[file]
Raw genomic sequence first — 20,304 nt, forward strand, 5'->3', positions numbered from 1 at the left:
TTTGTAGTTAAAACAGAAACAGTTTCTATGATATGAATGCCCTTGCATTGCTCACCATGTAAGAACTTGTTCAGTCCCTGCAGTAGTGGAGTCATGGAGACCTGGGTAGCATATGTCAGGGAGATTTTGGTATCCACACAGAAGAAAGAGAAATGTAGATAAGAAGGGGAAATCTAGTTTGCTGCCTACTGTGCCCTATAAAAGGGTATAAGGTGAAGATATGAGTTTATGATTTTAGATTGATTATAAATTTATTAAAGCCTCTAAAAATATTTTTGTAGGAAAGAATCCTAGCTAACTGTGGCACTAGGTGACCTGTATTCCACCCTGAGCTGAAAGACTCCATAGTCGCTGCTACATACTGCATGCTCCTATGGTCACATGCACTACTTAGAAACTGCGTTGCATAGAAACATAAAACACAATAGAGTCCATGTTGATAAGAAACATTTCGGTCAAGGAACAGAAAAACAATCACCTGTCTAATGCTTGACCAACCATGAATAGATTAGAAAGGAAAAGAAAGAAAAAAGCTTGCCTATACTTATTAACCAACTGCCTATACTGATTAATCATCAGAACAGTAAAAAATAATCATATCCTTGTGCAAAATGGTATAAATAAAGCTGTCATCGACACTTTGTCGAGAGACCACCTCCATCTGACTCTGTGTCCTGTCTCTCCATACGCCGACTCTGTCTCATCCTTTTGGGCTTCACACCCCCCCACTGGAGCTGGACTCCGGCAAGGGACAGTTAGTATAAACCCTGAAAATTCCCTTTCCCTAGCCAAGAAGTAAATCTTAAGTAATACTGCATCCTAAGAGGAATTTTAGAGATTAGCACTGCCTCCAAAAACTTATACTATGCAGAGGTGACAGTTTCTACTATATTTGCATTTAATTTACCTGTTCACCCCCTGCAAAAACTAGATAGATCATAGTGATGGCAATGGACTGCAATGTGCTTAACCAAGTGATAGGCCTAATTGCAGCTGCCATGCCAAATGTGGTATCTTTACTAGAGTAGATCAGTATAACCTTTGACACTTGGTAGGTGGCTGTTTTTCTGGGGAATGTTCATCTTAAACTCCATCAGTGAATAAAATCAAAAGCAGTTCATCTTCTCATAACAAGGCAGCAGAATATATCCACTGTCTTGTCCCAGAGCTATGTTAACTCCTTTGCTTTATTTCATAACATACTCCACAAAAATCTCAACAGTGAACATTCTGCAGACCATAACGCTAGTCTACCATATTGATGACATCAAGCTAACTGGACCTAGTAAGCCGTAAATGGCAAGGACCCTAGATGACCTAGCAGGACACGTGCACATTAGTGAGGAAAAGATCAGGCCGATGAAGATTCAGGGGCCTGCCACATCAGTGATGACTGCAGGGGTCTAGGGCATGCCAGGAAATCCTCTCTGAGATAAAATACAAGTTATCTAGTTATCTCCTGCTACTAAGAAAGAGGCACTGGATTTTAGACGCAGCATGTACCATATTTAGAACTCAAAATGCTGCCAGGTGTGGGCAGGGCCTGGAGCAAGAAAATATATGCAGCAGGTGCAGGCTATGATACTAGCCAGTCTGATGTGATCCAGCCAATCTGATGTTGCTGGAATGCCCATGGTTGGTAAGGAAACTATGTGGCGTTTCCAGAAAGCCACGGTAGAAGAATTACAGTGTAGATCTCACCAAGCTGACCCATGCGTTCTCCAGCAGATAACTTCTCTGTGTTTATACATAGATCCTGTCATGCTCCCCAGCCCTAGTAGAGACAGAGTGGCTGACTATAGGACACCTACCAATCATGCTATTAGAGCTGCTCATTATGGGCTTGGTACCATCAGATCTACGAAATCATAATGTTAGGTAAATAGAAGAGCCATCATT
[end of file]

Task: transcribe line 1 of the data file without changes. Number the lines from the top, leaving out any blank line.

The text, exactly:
Raw genomic sequence first — 20,304 nt, forward strand, 5'->3', positions numbered from 1 at the left: